Glucose and low-density lipoprotein cholesterol lowering in elderly patients with type 2 diabetes: focus on combination therapy with colesevelam HCl.
ABSTRACT The prevalence of type 2 diabetes mellitus is high among the elderly population. Treatment of elderly patients with type 2 diabetes presents challenges because of co-morbidities and the potential increase in the risk of adverse effects. Hyperlipidaemia is also common in the elderly population. Glucose- and lipid-lowering treatment in elderly patients should be individualized on the basis of the patient's life expectancy, health status and cardiovascular risk factors, and evidence-based guideline recommendations. Because elderly patients often have impaired renal and hepatic function, careful considerations must be made when selecting appropriate glucose- and lipid-lowering therapy. There are a number of potential safety issues associated with various glucose- and lipid-lowering therapies that are relevant to elderly patients, including increased risk of heart failure exacerbations, weight loss, increased risk of hypoglycaemia, increased risk of myopathy, and contraindications of some agents in patients with hepatic or renal impairment. The bile acid sequestrant colesevelam HCl is unique compared with other glucose- and lipid-lowering therapies because it is the only product approved by the US Food and Drug Administration, as an adjunct to diet and exercise, to lower both glucose and low-density lipoprotein cholesterol (LDL-C) in adults with type 2 diabetes and primary hyperlipidaemia, respectively. Furthermore, colesevelam has been shown to have similar glucose- and lipid-lowering efficacy in patients aged <65 years and those aged ≥65 years. Colesevelam was not associated with weight gain, was associated with a low incidence of hypoglycaemia, and can be safely combined with a broad range of glucose-lowering agents (metformin, sulfonylureas and insulin) and lipid-lowering statins. Currently, colesevelam is available in tablet form and as a powder for oral suspension formulation; the latter may be of benefit to elderly patients with swallowing difficulties. As colesevelam has both glucose- and lipid-lowering effects, its use may reduce the drug burden in elderly patients receiving multiple agents for glucose and lipid lowering. Colesevelam may be a valuable treatment option as an add-on to existing glucose- and/or lipid-lowering therapy to help improve haemoglobin A(1c) and to lower LDL-C levels in elderly patients with type 2 diabetes and primary hyperlipidaemia.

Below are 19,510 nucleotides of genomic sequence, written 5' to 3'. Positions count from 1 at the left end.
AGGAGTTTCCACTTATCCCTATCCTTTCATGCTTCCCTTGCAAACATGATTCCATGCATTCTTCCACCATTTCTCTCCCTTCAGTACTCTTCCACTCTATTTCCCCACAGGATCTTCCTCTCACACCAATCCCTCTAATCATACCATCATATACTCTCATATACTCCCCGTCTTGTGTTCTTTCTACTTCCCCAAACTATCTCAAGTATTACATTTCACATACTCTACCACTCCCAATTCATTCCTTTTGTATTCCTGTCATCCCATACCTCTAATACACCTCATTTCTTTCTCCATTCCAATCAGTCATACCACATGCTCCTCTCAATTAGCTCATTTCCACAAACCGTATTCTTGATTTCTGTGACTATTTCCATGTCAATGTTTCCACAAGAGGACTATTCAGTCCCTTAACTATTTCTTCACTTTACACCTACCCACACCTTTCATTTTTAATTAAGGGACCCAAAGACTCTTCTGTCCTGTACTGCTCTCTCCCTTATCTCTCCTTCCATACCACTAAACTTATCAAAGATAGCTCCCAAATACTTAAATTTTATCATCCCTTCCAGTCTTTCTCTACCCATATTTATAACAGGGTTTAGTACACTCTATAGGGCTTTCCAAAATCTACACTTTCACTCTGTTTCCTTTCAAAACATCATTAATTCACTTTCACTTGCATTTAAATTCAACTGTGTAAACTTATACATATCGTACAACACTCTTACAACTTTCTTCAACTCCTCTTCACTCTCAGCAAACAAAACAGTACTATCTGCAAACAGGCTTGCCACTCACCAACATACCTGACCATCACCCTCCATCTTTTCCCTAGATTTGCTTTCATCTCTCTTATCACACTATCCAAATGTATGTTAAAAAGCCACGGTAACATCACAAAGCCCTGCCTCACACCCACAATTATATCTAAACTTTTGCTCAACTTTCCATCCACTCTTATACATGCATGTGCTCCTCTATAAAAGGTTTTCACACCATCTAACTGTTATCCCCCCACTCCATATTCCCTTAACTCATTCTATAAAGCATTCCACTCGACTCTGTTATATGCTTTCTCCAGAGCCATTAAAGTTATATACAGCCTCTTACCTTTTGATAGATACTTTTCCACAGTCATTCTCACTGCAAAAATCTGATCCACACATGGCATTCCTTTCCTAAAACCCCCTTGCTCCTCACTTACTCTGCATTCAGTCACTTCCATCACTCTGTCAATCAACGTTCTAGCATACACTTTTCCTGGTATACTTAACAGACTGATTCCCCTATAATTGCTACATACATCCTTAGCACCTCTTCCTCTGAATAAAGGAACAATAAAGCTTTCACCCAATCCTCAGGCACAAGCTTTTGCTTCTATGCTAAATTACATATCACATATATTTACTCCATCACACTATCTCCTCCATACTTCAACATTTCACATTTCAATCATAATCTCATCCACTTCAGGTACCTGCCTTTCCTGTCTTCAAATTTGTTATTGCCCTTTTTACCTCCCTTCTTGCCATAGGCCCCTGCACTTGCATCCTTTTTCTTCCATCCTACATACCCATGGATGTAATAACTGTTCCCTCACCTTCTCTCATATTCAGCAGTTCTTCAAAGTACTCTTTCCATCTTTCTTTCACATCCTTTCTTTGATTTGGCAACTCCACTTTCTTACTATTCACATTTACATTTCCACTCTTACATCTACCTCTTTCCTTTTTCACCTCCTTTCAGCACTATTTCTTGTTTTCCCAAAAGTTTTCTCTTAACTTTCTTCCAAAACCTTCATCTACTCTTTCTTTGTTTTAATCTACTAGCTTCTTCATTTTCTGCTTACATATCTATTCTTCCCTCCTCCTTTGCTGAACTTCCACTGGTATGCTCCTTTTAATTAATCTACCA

- SourceAvailable from: Stephen E Weis[show abstract] [hide abstract]
ABSTRACT: Although cholesterol-reducing treatment has been shown to reduce fatal and nonfatal coronary disease in patients with coronary heart disease (CHD), it is unknown whether benefit from the reduction of low-density lipoprotein cholesterol (LDL-C) in patients without CHD extends to individuals with average serum cholesterol levels, women, and older persons. To compare lovastatin with placebo for prevention of the first acute major coronary event in men and women without clinically evident atherosclerotic cardiovascular disease with average total cholesterol (TC) and LDL-C levels and below-average high-density lipoprotein cholesterol (HDL-C) levels. A randomized, double-blind, placebo-controlled trial. Outpatient clinics in Texas. A total of 5608 men and 997 women with average TC and LDL-C and below-average HDL-C (as characterized by lipid percentiles for an age- and sex-matched cohort without cardiovascular disease from the National Health and Nutrition Examination Survey [NHANES] III). Mean (SD) TC level was 5.71 (0.54) mmol/L (221  mg/dL) (51 st percentile), mean (SD) LDL-C level was 3.89 (0.43) mmol/L (150  mg/dL) (60th percentile), mean (SD) HDL-C level was 0.94 (0.14) mmol/L (36  mg/dL) for men and 1.03 (0.14) mmol/L (40  mg/dL) for women (25th and 16th percentiles, respectively), and median (SD) triglyceride levels were 1.78 (0.86) mmol/L (158  mg/dL) (63rd percentile). Lovastatin (20-40 mg daily) or placebo in addition to a low-saturated fat, low-cholesterol diet. First acute major coronary event defined as fatal or nonfatal myocardial infarction, unstable angina, or sudden cardiac death. After an average follow-up of 5.2 years, lovastatin reduced the incidence of first acute major coronary events (1 83 vs 116 first events; relative risk [RR], 0.63; 95% confidence interval [CI], 0.50-0.79; P<.001), myocardial infarction (95 vs 57 myocardial infarctions; RR, 0.60; 95% CI, 0.43-0.83; P=.002), unstable angina (87 vs 60 first unstable angina events; RR, 0.68; 95% CI, 0.49-0.95; P=.02), coronary revascularization procedures (157 vs 106 procedures; RR, 0.67; 95% CI, 0.52-0.85; P=.001), coronary events (215 vs 163 coronary events; RR, 0.75; 95% CI, 0.61-0.92; P =.006), and cardiovascular events (255 vs 194 cardiovascular events; RR, 0.75; 95% CI, 0.62-0.91; P = .003). Lovastatin (20-40 mg daily) reduced LDL-C by 25% to 2.96 mmol/L (115 mg/dL) and increased HDL-C by 6% to 1.02 mmol/L (39 mg/dL). There were no clinically relevant differences in safety parameters between treatment groups. Lovastatin reduces the risk for the first acute major coronary event in men and women with average TC and LDL-C levels and below-average HDL-C levels. These findings support the inclusion of HDL-C in risk-factor assessment, confirm the benefit of LDL-C reduction to a target goal, and suggest the need for reassessment of the National Cholesterol Education Program guidelines regarding pharmacological intervention.JAMA The Journal of the American Medical Association 06/1998; 279(20):1615-22. · 29.98 Impact Factor